Since the verdict in the Stanford Rape Case was announced, thousands have taken to social media to express their outrage. There’s even a petition floating around to disbar the judge that gave the absurdly light sentence. We can sit around and be angry and point the finger of blame all day -- at Brock Turner, at his father, at his family, at the judge, at the alcohol, at the victim, at our judicial system. But I'm not here to talk about my personal feelings- plenty of people have done so already and made their point. I want to take a step back and look at the bigger picture. What does this case say about our society as a whole? What do we need to do to change?

First and foremost, in relation to this case, we need to stop placing athletes on such a pedestal. There is a long and disturbing history of sexual assault by athletes. In fact, one in five college sexual assaults are committed by male student-athletes. Countless professional athletes have been convicted of rape and gone on to have successful athletic careers. We are so quick to condemn Brock Turner in the moment, yet we cheer for athletes like Kobe Bryant and Ben Roethlisberger, who have also been accused of sexual assault. When you look at how we as a society are so quick to turn our backs for the sake of entertainment, it almost justifies the judge's verdict.

We need to put more pressure on colleges to punish rapists. Though Brock Turner was expelled from Stanford, less than one-third of college students found guilty of rape are forced to leave campus. That means that more than two-thirds of campus rape victims are forced to live in the same environment as their rapist. How can we expect such young adults to understand the consequences of their actions if they aren't punished accordingly? How can we expect the victims to begin to heal when they could cross paths with their rapist at any moment? We can't. In fact, the lack of punishment is teaching people that rape isn't a big deal, which does nothing to combat the ongoing problem of college sexual assault.

This case also painfully demonstrates how far we are from racial and gender equality. Brock Turner's light sentence is the result of his status as a white, semi-successful male. According to the Bureau of Justice Statistics, black defendants face longer sentences than white defendants for the exact same crimes. Brian Banks, a former black football star, was wrongfully convicted of rape when he was 16 and ended up serving five years in prison. Banks had no prior criminal record. White male privilege, anyone?

The judge explained Turner's unusually short sentence by claiming that a longer sentence "would have a severe impact on him. I think he will not be a danger to others." The judge, and Turner's father, were concerned about the effect this case would have on Turner's future swimming career, and his future in general. Yet neither male mentioned the victim's future. She was just a silly, drunk girl, so of course her future isn't as important as Turner's, a privileged, white male. How sexist of us to think that her future should be considered in this matter, right? This case is a slap in the face to the fight for equality and to women everywhere.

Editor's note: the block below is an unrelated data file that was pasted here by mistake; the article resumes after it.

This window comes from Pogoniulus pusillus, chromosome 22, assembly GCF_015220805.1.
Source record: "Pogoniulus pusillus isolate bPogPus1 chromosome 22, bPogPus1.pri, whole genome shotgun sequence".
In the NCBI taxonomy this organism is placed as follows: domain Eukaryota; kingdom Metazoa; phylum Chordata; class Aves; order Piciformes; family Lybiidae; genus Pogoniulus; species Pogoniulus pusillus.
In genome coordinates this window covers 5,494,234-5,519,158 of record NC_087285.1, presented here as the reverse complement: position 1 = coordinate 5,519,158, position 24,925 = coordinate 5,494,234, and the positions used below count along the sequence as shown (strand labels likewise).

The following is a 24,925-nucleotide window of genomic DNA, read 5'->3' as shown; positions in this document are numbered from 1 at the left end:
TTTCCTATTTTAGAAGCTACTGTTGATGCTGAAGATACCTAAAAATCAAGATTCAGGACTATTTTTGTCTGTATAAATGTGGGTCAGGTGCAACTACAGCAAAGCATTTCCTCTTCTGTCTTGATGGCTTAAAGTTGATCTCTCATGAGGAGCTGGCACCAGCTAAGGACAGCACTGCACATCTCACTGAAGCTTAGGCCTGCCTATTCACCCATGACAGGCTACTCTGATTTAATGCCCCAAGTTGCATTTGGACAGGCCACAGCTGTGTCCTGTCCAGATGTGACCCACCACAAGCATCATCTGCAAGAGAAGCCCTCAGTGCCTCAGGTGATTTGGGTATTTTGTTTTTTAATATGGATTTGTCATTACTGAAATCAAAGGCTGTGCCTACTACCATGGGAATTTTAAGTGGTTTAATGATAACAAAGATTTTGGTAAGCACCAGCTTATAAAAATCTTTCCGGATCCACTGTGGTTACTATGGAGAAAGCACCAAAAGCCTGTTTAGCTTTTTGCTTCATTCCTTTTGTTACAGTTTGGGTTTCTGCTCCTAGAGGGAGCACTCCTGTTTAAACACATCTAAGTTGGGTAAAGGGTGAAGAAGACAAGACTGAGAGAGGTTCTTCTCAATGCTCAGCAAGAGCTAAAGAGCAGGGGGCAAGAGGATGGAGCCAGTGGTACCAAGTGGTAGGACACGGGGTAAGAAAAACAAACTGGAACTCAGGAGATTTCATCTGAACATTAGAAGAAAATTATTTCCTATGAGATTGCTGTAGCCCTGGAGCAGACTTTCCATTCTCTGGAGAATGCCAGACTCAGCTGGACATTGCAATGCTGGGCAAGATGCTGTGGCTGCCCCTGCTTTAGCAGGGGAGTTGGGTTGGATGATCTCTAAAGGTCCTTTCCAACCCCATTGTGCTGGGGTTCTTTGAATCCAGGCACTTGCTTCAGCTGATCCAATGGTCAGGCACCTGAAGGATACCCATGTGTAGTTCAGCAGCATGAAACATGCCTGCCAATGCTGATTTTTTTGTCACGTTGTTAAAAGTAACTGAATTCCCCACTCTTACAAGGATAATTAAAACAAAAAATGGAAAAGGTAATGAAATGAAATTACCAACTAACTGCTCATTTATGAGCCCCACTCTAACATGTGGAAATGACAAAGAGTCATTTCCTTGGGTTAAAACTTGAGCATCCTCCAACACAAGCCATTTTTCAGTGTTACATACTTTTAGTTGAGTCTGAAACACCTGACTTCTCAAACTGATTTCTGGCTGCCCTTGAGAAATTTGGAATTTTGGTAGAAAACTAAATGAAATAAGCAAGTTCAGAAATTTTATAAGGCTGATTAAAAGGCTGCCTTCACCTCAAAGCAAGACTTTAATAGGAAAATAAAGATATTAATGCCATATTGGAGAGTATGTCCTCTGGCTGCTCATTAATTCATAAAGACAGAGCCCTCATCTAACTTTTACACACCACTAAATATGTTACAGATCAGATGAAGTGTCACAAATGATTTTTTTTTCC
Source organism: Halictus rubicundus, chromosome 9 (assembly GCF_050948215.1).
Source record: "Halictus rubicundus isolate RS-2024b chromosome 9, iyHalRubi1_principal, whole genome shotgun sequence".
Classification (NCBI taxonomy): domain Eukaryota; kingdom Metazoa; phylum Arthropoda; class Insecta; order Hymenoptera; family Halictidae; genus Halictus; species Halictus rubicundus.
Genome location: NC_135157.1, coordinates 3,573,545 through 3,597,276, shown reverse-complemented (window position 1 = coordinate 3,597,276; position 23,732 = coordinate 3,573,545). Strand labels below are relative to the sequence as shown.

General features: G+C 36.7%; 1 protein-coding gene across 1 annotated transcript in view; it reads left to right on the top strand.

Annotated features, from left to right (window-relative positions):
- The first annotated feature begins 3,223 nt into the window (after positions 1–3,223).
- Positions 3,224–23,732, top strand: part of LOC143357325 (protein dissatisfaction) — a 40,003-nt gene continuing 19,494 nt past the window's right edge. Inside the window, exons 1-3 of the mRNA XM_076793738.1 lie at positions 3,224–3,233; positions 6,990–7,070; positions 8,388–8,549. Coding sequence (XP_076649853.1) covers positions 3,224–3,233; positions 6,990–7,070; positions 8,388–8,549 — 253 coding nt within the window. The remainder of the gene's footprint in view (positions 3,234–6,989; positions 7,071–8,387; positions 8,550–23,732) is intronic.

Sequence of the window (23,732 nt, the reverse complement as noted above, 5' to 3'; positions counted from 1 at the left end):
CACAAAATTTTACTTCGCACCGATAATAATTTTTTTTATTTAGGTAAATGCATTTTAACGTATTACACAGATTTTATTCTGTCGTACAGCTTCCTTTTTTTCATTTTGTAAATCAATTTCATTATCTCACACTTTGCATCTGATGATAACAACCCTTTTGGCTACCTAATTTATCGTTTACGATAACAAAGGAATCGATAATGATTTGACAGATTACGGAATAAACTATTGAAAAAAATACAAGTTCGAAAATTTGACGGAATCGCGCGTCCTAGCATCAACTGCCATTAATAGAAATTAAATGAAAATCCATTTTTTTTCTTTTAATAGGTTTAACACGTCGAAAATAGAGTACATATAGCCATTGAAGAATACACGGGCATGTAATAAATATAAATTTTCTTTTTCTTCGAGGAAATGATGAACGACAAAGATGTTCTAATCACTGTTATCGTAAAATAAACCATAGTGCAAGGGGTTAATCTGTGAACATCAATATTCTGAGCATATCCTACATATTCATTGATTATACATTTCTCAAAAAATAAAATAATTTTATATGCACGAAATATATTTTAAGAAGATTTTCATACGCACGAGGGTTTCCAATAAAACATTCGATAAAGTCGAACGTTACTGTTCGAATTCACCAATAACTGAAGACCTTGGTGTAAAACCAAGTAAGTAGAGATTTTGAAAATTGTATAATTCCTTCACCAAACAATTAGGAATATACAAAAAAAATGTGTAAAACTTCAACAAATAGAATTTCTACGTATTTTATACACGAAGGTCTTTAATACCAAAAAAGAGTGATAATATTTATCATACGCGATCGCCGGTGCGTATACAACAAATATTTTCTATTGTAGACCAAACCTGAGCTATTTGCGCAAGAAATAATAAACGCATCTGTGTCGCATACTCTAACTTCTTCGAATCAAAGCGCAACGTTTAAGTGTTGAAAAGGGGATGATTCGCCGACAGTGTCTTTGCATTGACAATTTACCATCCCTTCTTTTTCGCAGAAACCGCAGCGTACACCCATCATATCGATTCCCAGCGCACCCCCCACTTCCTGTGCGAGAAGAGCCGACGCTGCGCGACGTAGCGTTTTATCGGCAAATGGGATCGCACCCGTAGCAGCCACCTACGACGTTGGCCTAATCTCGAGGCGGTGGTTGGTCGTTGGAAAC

There's one thing about this case that bothers me more than anything else- we are still missing the point. Angry Facebook posts and online petitions are a great way to express your emotions, but it does absolutely nothing to help the victim. If anything, the media attention is just one more thing for her to cope with. In a few weeks, we’ll all move on to a new scandal. In a few months, most of us will probably forget this case. But the victim will never forget. She will have to bear this weight every minute of every day for the rest of her life.

What can we do? The easiest, yet most often overlooked answer, is to step in. Say something. It sounds so simple -- of course you’d step in if somebody was harassing your friend. But would you step in if it were two complete strangers? 85 percent of people say that they would step forward to break things up. Yet as the number of bystanders present increases, the chance of someone actually intervening drops drastically. With four bystanders, the chances of someone taking action are a mere 31 percent. It's a common phenomenon referred to as the bystander effect.

We can teach our sons and daughters what consent really means. Just because someone doesn't explicitly say "no," doesn't mean that it's a "yes." Anybody has the right to say no at any point, whether it's "no" to buying a drink, or "no" to going further than flirting/dancing/kissing. We can stop slut-shaming girls for their choices of clothing- a short skirt or crop top does not mean she was "asking for it."

We can stop associating men of color with rapists and criminals. America frequently turns the other way when a white male is involved in a rape case, yet has no problem casting men of color as the villains. Donald Trump has referred to Mexican people as criminals, drug-traffickers, and rapists. We can stop joking about rape. Even though we claim to know that it is wrong, joking about it creates the idea that it's okay, that it's not a terrible crime. Most rapists will argue that it "wasn't a big deal" because they think they were somehow entitled to what they wanted.

The problem here is not just with Brock Turner. A large part of the responsibility falls on our shoulders to stop perpetuating rape culture. We need to reshape society into a place where every individual is treated equally and with respect, and where every individual is punished equally for the same crimes. We can continue to support victims, even when their case is no longer headline news, and we can continue busting stereotypes and breaking down the gender/racial divide.